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News Brief: Facial Recognition, Tuition Hikes & The 21st Amendment

Digitized copy of the front page of the Salt Lake Telegram on Dec. 5, 1933.
Utah Digital Newspapers
J. Willard Marriott Library, University of Utah
On Dec. 5, 1933, the U.S. prohibition on alcohol was repealed after Utah ratified the amendment, becoming the 36th state — and the final one needed — to end the ban.";s:

Thursday evening, December 5, 2019


Democratic Tax Plan

Utah Democratic lawmakers are proposing an alternative tax reform plan ahead of a tentative special session next week. It calls for higher income taxes on wealthy Utahns, and proposes replacing the sales tax with a tax of less than 1% on all business revenue. Republican lawmakers want to convene a special session next week to pass a large tax reform plan, but House Minority Leader Brian King is urging them to wait. He says the bill deserves more vetting and should be considered in the next general session, which convenes Jan. 27. — Nicole Nixon

21st Amendment Day

Dec. 5 is 21st Amendment Day. Eighty-six years ago, the nationwide prohibition on alcohol was repealed. Utah was the 36th state to ratify the amendment, the last one needed to bring an end to the unpopular 13-year long ban. Historian Will Bagley says yes, even Utah was fed up with prohibition. — Cami Mondeaux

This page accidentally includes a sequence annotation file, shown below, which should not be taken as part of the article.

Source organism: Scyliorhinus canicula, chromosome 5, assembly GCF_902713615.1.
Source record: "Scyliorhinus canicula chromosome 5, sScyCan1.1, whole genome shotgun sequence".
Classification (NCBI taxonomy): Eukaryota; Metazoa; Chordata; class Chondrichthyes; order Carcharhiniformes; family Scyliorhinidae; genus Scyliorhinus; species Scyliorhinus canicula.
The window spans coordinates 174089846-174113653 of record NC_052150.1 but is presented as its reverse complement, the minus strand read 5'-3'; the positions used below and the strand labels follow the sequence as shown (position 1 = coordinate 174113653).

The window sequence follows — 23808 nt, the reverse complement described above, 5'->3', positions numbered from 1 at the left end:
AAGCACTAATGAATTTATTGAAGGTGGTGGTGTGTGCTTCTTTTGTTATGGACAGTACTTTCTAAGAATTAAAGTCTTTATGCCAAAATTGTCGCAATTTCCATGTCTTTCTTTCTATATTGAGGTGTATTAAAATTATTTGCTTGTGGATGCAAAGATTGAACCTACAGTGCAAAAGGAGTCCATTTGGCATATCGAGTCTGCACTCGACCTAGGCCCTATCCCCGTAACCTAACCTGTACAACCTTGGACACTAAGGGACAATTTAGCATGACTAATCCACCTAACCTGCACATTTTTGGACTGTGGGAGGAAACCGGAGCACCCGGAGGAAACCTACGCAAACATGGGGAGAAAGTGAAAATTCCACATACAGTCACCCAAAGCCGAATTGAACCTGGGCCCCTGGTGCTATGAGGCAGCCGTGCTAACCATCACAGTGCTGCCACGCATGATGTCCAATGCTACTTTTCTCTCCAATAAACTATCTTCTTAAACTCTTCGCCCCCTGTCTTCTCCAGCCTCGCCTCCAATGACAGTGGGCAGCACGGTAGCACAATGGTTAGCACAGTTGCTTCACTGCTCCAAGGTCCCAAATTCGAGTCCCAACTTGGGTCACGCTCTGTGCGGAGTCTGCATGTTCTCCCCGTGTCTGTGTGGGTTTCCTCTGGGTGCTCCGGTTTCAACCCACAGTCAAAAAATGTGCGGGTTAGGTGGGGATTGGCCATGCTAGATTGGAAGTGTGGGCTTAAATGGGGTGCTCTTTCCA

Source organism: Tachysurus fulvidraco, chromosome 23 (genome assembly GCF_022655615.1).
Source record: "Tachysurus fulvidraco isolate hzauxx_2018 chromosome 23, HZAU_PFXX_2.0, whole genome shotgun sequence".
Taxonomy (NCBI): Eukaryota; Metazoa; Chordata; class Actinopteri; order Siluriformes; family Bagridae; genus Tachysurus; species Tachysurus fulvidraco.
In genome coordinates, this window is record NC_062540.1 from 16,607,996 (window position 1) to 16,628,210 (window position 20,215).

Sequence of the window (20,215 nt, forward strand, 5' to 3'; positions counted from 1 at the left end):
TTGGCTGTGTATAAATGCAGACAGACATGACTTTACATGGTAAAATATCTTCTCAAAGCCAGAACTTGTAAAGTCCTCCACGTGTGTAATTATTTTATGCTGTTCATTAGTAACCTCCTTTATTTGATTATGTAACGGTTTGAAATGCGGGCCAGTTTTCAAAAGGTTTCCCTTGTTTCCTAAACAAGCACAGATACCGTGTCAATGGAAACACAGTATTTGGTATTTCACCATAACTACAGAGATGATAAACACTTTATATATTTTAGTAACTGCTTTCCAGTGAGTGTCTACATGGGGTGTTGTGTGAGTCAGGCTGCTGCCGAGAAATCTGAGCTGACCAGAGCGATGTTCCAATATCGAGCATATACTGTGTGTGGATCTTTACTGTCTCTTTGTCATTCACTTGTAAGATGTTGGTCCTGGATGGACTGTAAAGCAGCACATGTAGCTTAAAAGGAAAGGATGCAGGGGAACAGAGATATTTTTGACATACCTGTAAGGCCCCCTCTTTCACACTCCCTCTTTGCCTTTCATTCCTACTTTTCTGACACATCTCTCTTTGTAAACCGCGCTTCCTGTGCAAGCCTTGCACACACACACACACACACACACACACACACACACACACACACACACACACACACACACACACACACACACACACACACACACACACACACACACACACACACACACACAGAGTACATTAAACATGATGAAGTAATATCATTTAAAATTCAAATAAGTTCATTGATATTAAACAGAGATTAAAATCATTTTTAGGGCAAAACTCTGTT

Westminster Tuition Hike Protest

Westminster College students are holding a silent protest Friday against a tuition increase planned for next academic year. The school announced an 8.5% tuition hike, which will increase costs by about $3,000 annually. Some students on social media have said the increase may “jeopardize” their attendance next year. — Cami Mondeaux


Washington County Tax Increase

The board of the Washington County Water Conservancy District has voted in favor of a proposed property tax increase. The State Tax Commission will ultimately decide whether to raise the county’s property taxes. The goal of the tax hike is to mitigate inflation and generate more revenue for capital projects such as the Lake Powell Pipeline. — David Fuchs, St. George


Law Enforcement And Facial Recognition Technology

Senator Mike Lee (R-Utah) is pushing for tighter federal regulations on law enforcement use of facial recognition software. Lee has introduced a bill in the U.S. Senate that would require federal law enforcement to get a search warrant before using facial recognition technology for ongoing surveillance, like tracking someone’s movements. But that wouldn’t apply to one time searches, including scanning Utah’s drivers license database. — Sonja Hutson

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